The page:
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Coronavirus curve April 4
Coronavirus curve April 4

100 Cases Reported in Västerbotten as Scientists Wonder Why None Has Died

• "It's probably just a matter of time": leading doctor • Carlshem health clinic to open separate coronavirus reception • Litter and vandalism surge as Umeå streets lose pedestrians
  • “It’s probably just a matter of time”: leading doctor
  • Carlshem health clinic to open separate coronavirus reception
  • Litter and vandalism surge as Umeå streets lose pedestrians

ÅLIDHEM – 100 people in Västerbotten are now confirmed to have coronavirus, regional officials this afternoon told Västerbottens-Kuriren, with eight in intensive care. Umeå Today has not been able to confirm this figure, as it contradicts statistics from Sweden’s national health agency, which has documented 97 cases with nine in intensive care, including six in Umeå University Hospital.

So far, no patients are reported to have died in Västerbotten. The death rate for Sweden is 5.84% for people with Covid-19, the disease caused by the virus, according to the World Health Organization. Statistically, then, Umeå coronavirus patient outcomes are trending towards improbably favorable. 373 people have died in total in Sweden, mostly in the more heavily-populated south of the country.

Scientists are unsure why no one has died yet in Västerbotten. “We are a few weeks behind southern Sweden in that respect,” Sofie Jacobsson, head doctor for crisis preparation in Västerbotten, told Umeå Today. “It’s probably just a matter of time before Västerbotten will have a Covid-19-related death.”

Other regions of the north have seen coronavirus deaths: Gävleborg four, Västernorrland two, and Norrbotten one.

Last night, Norrlandskliniken, a health clinic in Carlshem, said that it was opening a separate reception area for suspected coronavirus patients. The area will have 11 reception rooms and should be open in about ten days, the clinic said.

Meanwhile, Umeå is seeing a marked increase in litter and vandalism as the crisis grows and ever fewer pedestrians walk the streets. Outside of “environmental houses” (miljöhus), small buildings where residents deposit trash and recycling around the city, unwanted debris is piling up and blowing in the wind. Often, people scavenge for discarded furniture in these locations, but this appears to have stopped, leaving larger and larger collections of garbage.

Unwanted items piled up outside an environmental house in Ålidhem. -Umeå Today

More and more litter is also appearing in parks, at bus stops, and in grassy areas along sidewalks. During a walk through the city center this afternoon, bottles and food wrappers could be seen around and atop trash cans. At Ålidhems Centrum, rubbish was strewn next to the sidewalk near Klossen.

Litter in shrubbery along the sidewalk in Ålidhems Centrum. -Umeå Today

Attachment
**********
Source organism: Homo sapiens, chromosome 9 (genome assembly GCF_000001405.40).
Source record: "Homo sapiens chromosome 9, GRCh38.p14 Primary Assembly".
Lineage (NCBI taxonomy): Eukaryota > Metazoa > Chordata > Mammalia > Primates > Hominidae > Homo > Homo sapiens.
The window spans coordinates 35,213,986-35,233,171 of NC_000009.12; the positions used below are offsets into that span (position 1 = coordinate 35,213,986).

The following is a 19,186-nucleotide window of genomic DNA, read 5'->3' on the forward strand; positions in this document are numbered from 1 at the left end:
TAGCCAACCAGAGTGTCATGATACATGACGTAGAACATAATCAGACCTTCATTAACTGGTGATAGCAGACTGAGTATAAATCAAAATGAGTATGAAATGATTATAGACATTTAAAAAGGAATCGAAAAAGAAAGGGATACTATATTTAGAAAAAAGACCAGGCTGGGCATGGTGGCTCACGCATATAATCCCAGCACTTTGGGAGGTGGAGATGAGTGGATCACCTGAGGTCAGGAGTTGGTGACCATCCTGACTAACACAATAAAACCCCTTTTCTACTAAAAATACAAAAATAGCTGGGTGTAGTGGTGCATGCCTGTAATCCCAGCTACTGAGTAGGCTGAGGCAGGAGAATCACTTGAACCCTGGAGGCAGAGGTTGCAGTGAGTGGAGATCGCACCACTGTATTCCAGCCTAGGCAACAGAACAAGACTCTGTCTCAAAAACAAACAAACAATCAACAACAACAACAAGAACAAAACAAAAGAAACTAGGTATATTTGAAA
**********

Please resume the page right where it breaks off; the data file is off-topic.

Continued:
Dylan Stiegemeier, head of Umeå environmental group The Theodores, told Umeå Today that “a lot of the trash comes when the snow melts or garbages overflow or are not emptied.”

Far-left political organizations and graffiti taggers (klottare) seem to be using the depopulated streets as a chance to be unseen when they post messages, or spray-paint their nicknames, on surfaces around the city. A noticeable increase in vandalism has appeared over the course of the week. A large black tag was drawn on a privately-owned building across from Umeå East train station sometime in the past few days.

Large graffiti tag spray-painted across from Umeå East train station. -Umeå Today

The Revolutionary Communist Youth Umeå (RKU), an organization which does not have a press contact person and replies anonymously to enquiries, boasted last week on Facebook about putting up posters on housing company Bostaden’s property, which is against its regulations. New “RKU” graffiti has also cropped up in the past few days in the city center.

New Revolutionary Communist Youth graffiti in the city center. -Umeå Today

On a recycling bin in front of a church, new painted graffiti tags have surfaced, along with a sticker reading “All possible greetings – Yours, Lenin.”

Graffiti tags and a political sticker on a recycling bin in front of a church in the city center. -Umeå Today

The type of paint usually used in graffiti tagging has been identified by government bodies as toxic to the environment and likely to seep into the water supply. The city says that in spring weather, it cleans off tags within 48 hours of appearing on its property. This has not, however, been the case during the coronavirus crisis.

Steigemeier said that if there is more graffiti tagging in Umeå, “it might be due to less people out and about.”

However, Steigemeier said, the coronavirus crisis may also be having positive environmental effects. “One of the interesting things will be to see how much global pollution decreases,” he suggested, “with the economic machine slowing around the world.”

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